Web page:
Tidbit #10.5

Through Constant Examples, Love and Support

“A good father is one of the most unsung, unpraised, unnoticed, and yet one of the most valuable assets in our society.” This quote by Billy Graham encompasses my feelings towards fatherhood and the almost invisible influence fathers have on their children. As I searched and read many articles two stood out to me most and I couldn’t decide which one to pick so I decided to work with both. The first I found on Psychology Today called “The Importance of Fathers”; the second was found on Civitas called “How do Fathers Fit in?”

The first one I thought gave a nice background on fathers and how their role has changed throughout history. I was struck by how popular the belief that a father in the home wasn’t important, and many people even argue that some families are better off without the father. Ditta Oliker, the author of the article, described her research while in grad school. The results of her study were that children not only benefit emotionally and mentally, but socially as well. The children are able to make better social connections and feel more secure about themselves.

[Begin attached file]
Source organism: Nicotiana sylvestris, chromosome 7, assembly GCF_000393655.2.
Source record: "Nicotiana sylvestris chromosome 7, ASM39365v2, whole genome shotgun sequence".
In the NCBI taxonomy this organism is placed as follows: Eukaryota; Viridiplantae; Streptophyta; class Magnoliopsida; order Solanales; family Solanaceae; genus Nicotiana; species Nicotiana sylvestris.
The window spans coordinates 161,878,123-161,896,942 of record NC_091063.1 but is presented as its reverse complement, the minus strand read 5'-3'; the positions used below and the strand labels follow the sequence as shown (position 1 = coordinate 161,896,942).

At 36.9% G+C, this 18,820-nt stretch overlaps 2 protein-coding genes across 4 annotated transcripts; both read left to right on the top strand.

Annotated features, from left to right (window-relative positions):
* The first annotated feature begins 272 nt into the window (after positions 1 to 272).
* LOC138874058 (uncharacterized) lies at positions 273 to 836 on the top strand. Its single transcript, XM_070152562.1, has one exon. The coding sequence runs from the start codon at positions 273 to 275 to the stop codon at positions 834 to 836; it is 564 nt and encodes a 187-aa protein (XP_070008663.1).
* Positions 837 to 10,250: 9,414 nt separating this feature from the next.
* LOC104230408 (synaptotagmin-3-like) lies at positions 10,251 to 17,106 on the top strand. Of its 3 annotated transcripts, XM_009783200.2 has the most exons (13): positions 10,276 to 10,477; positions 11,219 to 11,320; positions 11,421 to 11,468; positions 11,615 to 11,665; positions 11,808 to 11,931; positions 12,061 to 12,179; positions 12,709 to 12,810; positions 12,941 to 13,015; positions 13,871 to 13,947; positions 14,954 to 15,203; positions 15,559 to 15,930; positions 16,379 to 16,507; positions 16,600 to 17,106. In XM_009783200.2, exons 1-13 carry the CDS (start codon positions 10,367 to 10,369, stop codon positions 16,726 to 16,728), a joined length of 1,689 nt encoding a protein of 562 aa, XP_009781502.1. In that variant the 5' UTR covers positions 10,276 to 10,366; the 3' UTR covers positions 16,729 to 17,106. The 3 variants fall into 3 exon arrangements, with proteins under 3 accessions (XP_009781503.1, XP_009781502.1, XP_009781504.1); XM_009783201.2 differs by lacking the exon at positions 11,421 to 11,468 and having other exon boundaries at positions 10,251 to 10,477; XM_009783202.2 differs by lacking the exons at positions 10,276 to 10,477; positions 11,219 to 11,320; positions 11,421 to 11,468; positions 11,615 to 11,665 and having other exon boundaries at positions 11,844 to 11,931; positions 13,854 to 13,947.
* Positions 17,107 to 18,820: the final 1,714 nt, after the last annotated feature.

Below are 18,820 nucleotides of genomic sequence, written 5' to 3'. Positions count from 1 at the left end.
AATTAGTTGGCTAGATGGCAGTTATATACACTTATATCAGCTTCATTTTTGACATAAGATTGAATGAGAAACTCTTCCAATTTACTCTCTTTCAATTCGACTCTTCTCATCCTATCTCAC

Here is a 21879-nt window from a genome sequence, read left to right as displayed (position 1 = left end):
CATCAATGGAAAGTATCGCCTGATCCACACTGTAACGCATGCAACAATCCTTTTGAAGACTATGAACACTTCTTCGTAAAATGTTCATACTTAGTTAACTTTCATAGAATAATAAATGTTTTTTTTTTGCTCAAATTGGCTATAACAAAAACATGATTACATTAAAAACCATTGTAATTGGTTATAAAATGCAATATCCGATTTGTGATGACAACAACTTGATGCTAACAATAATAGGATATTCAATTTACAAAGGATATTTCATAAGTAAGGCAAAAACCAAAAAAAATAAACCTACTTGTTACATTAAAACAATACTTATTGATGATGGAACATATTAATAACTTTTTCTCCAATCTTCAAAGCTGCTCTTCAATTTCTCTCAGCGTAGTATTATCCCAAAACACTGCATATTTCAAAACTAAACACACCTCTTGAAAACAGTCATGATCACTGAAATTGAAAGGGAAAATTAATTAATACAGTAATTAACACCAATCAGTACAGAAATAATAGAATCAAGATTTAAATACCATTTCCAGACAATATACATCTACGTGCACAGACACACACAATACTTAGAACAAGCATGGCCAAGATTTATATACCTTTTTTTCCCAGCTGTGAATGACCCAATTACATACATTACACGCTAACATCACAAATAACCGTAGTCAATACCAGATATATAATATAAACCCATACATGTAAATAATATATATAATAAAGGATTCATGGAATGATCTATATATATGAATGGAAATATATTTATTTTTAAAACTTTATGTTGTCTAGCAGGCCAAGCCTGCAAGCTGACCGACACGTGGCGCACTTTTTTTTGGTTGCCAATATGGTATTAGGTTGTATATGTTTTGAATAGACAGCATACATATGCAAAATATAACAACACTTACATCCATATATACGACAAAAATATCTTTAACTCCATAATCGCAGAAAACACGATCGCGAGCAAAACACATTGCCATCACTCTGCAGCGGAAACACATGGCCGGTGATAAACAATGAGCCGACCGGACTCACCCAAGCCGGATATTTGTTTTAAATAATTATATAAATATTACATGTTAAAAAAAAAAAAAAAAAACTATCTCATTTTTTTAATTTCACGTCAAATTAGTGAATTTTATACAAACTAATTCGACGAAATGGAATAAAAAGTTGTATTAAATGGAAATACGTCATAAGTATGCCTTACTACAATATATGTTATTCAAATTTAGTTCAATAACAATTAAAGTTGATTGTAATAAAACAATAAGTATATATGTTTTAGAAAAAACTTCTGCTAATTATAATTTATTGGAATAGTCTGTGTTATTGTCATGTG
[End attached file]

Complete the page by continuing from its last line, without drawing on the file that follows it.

The second article described each stage the child experiences and how the father helps them in their growth. What stood out to me most was the effects the father had on a child even as they were an infant. I was familiar with how a father helps adolescents and younger children, but never once had I considered that even babies could benefit from a father. When the father spends more time with the baby they begin to catch on to the signals the baby sends when it demands its needs and that helps the father know and understand his child as they grow up. A baby that has a secure attachment with his/her father is more likely to develop stronger relationships as they grow up and generally are more well-adjusted than those babies don’t.